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Is tech enough to improve the customer experience?

You could argue that customer experience in the online landscape has not fundamentally changed in recent years, despite the rise of new and recycled offerings, such as artificial intelligence (AI), machine learning, augmented reality, virtual reality and a whole lot of other ‘virtual’ buzzwords.

But is this what customers want? And if so, how are these tools improving the overall experience?

Retailers need to strip down these virtual technologies into the components that make an actual, positive difference to their customers and their experience.

By using technology to gain a better, more unified view of the customer, along with advanced customer behaviour analysis, companies can vastly improve the overall experience for customers.

The buzzword technologies themselves are not the differentiators. It’s the application and combination of these technologies that will drive the next major changes in our in-store and online experiences.

Step 1: Convergence

What used to be called omnichannel is changing, as it becomes relevant in real-world scenarios and refined in practise.

Transactional channels (in-store and online) are becoming unified, providing a single view of customers, full-breadth of product range and improvements around returns, extended ranges, aisle functions and click-and-collect capabilities.

As things continue to progress, there will be an emergence of ‘commerce systems’ to replace the current separate POS and e-commerce systems. Once these channels are unified, the buying history of online customers will be available for analysis, again influencing the future experience that shoppers will have.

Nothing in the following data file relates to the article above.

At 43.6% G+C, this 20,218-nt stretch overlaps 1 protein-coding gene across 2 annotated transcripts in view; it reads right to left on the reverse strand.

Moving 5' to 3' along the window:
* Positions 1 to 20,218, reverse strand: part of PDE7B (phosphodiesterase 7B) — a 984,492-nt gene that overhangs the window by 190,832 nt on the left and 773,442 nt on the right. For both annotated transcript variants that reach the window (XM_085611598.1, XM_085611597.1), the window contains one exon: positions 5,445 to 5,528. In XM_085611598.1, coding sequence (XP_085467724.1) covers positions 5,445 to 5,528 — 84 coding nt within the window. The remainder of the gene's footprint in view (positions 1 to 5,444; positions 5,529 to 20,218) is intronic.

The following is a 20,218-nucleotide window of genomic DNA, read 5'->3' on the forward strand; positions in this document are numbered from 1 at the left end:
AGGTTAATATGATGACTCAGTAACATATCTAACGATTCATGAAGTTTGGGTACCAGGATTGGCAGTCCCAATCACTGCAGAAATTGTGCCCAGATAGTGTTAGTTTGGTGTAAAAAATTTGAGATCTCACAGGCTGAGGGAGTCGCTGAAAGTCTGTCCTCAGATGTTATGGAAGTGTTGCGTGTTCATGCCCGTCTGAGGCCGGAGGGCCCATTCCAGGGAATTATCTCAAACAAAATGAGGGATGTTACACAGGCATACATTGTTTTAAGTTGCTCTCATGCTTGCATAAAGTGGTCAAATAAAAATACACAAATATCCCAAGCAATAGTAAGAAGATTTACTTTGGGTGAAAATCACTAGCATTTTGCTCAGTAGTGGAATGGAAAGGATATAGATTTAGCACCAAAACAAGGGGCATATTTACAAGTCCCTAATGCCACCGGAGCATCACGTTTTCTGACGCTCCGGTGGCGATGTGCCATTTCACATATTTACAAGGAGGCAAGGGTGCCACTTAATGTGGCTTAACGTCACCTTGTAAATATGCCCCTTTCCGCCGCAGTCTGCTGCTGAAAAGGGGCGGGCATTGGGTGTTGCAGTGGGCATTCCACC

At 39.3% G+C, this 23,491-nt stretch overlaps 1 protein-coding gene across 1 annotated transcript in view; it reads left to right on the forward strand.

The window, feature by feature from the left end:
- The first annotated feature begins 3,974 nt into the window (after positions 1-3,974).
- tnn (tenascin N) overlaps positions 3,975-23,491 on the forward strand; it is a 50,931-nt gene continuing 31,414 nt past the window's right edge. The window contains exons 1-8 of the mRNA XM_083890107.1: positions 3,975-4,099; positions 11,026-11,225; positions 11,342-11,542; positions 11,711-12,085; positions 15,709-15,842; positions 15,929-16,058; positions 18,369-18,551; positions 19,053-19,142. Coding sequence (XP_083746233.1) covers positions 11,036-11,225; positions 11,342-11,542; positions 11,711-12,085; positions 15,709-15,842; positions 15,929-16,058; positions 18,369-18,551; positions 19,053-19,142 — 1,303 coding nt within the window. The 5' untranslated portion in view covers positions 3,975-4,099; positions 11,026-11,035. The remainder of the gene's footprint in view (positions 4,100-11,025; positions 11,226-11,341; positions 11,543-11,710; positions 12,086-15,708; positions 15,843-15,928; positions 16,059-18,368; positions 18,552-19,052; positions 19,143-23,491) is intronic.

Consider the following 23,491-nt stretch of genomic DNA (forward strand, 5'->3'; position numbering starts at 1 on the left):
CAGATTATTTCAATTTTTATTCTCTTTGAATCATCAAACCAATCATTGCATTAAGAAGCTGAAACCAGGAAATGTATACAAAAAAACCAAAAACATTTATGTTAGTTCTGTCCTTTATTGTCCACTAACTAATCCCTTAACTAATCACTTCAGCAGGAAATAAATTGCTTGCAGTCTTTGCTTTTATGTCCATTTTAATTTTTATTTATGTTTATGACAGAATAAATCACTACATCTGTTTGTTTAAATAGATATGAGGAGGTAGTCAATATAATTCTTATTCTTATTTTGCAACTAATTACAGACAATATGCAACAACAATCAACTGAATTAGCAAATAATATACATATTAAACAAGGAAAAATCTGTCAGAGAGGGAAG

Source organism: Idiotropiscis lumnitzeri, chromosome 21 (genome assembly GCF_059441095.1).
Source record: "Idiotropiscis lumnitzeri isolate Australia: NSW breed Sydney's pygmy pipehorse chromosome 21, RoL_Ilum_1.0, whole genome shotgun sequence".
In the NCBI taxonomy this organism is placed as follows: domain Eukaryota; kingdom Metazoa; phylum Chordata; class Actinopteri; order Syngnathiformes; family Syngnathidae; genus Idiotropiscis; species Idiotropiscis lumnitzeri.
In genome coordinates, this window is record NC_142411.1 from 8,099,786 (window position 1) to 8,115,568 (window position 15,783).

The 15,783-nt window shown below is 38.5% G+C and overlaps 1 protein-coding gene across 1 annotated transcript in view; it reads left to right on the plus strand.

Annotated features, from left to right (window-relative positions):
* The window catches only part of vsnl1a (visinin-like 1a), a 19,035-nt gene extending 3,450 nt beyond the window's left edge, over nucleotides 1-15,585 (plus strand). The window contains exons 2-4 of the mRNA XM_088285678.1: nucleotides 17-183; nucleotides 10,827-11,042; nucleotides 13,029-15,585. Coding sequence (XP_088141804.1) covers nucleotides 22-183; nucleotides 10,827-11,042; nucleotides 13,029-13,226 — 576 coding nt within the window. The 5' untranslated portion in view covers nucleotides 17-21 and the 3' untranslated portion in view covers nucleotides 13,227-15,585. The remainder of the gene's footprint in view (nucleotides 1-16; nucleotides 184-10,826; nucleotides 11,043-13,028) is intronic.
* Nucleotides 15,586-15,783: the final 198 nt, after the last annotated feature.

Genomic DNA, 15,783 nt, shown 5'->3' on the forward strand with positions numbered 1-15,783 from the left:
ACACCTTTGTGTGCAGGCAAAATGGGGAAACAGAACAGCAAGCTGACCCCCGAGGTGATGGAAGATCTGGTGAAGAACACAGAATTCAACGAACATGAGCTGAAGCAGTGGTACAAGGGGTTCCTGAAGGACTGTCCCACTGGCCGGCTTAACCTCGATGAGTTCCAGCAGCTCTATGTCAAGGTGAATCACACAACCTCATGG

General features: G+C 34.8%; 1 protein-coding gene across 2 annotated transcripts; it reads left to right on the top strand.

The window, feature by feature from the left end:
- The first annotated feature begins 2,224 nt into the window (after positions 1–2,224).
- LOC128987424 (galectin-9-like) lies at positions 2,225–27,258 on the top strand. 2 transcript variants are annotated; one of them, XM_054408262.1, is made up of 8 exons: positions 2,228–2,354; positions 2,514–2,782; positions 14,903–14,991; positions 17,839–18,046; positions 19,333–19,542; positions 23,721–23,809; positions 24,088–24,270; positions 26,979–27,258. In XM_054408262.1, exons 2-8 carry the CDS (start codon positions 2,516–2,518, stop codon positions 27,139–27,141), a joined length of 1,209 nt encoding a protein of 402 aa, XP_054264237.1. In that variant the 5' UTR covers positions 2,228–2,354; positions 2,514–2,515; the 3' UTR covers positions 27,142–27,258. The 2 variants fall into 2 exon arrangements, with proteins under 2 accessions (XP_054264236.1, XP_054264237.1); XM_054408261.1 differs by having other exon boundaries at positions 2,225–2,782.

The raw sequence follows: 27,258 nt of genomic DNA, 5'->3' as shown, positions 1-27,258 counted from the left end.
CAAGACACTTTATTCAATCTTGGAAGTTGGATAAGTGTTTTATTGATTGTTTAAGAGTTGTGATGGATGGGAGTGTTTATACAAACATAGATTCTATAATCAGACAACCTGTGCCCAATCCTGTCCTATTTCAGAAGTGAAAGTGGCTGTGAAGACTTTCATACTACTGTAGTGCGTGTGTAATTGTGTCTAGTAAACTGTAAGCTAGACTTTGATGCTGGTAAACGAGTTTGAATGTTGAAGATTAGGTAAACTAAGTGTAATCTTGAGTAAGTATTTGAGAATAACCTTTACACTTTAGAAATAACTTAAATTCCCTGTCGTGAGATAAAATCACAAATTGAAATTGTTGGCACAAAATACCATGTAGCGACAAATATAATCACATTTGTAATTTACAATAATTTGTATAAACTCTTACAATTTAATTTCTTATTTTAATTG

Step 2: Artificial intelligence, pattern recognition and machine learning

Going a step further, there will finally be some progress in the use of AI, which has been promoted as the next big thing for decades.

In addition to the more traditional applications of AI, such as trend identification, insight generation and reporting, more exciting applications are becoming possible, including facial recognition, visual search and customer behaviour analysis.

Applied to retail, these features create opportunities to improve the customer experience. Visual search, for instance, makes it easier for customers to find what they are looking for, since they no longer need to try to describe it, or understand how a retailer might have tagged a product.

Retailers like The Iconic and Asos have already embraced visual search. They allow customers to upload an image of something they want to purchase and display products that look similar to that image, irrespective of any text descriptions or classifications in their back end systems.

As the retail market continues to be influenced by technological advancements, the overall customer experience will continue to be improved both online and in-store.

Matt Neale is chief technology officer at eStar.

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